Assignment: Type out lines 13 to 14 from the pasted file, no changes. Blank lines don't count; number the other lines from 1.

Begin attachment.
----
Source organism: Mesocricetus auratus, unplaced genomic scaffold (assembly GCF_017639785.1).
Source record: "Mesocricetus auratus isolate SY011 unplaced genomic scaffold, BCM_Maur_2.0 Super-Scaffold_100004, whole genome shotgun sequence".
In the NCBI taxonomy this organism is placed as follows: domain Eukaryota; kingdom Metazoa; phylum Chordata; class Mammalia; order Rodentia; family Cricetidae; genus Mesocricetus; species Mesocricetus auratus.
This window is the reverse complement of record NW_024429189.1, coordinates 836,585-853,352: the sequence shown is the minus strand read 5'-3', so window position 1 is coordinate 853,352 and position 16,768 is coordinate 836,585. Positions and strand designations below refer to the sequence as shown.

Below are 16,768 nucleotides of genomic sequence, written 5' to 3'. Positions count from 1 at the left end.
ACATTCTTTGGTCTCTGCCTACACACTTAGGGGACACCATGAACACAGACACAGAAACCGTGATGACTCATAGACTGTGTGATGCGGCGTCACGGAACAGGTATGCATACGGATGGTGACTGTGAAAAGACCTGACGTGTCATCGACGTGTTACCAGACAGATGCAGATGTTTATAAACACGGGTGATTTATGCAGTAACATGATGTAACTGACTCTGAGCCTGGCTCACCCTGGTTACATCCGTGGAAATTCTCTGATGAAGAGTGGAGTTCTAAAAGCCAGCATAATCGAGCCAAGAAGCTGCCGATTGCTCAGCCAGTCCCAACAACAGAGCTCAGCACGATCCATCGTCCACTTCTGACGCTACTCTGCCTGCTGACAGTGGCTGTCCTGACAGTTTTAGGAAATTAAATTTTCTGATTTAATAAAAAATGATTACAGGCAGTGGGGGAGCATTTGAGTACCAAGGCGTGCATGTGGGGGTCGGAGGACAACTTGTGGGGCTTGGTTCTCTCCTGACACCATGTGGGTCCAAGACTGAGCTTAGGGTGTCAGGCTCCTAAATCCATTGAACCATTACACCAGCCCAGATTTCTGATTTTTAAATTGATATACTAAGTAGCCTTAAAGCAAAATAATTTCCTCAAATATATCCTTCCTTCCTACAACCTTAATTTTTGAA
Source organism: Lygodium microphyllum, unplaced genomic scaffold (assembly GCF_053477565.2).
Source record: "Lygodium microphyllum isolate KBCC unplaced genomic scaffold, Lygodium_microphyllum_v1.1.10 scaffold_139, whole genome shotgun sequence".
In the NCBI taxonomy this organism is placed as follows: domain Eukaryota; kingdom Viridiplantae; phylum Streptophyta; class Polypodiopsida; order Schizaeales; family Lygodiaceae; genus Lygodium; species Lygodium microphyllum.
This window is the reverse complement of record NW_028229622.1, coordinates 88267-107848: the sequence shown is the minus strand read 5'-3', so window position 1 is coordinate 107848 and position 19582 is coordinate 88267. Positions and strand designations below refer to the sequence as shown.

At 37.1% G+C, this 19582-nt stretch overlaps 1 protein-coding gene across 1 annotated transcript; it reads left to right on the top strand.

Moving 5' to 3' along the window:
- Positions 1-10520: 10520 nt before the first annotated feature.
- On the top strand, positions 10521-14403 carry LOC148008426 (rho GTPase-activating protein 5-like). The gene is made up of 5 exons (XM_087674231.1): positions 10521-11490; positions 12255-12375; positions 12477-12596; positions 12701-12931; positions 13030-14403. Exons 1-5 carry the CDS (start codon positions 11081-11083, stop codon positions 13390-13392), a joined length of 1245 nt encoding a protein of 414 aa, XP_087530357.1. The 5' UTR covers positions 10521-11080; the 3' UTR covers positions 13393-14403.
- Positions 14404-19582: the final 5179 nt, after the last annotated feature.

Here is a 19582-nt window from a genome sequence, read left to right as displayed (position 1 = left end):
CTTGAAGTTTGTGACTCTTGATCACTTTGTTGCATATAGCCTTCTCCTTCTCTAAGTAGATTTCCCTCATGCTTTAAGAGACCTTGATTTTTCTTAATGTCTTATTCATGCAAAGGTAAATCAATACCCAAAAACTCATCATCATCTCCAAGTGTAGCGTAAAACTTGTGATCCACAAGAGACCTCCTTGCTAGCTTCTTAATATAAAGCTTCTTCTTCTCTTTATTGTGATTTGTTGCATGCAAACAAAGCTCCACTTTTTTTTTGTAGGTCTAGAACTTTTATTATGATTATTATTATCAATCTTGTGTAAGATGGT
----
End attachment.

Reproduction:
- Positions 1-10520: 10520 nt before the first annotated feature.
- On the top strand, positions 10521-14403 carry LOC148008426 (rho GTPase-activating protein 5-like). The gene is made up of 5 exons (XM_087674231.1): positions 10521-11490; positions 12255-12375; positions 12477-12596; positions 12701-12931; positions 13030-14403. Exons 1-5 carry the CDS (start codon positions 11081-11083, stop codon positions 13390-13392), a joined length of 1245 nt encoding a protein of 414 aa, XP_087530357.1. The 5' UTR covers positions 10521-11080; the 3' UTR covers positions 13393-14403.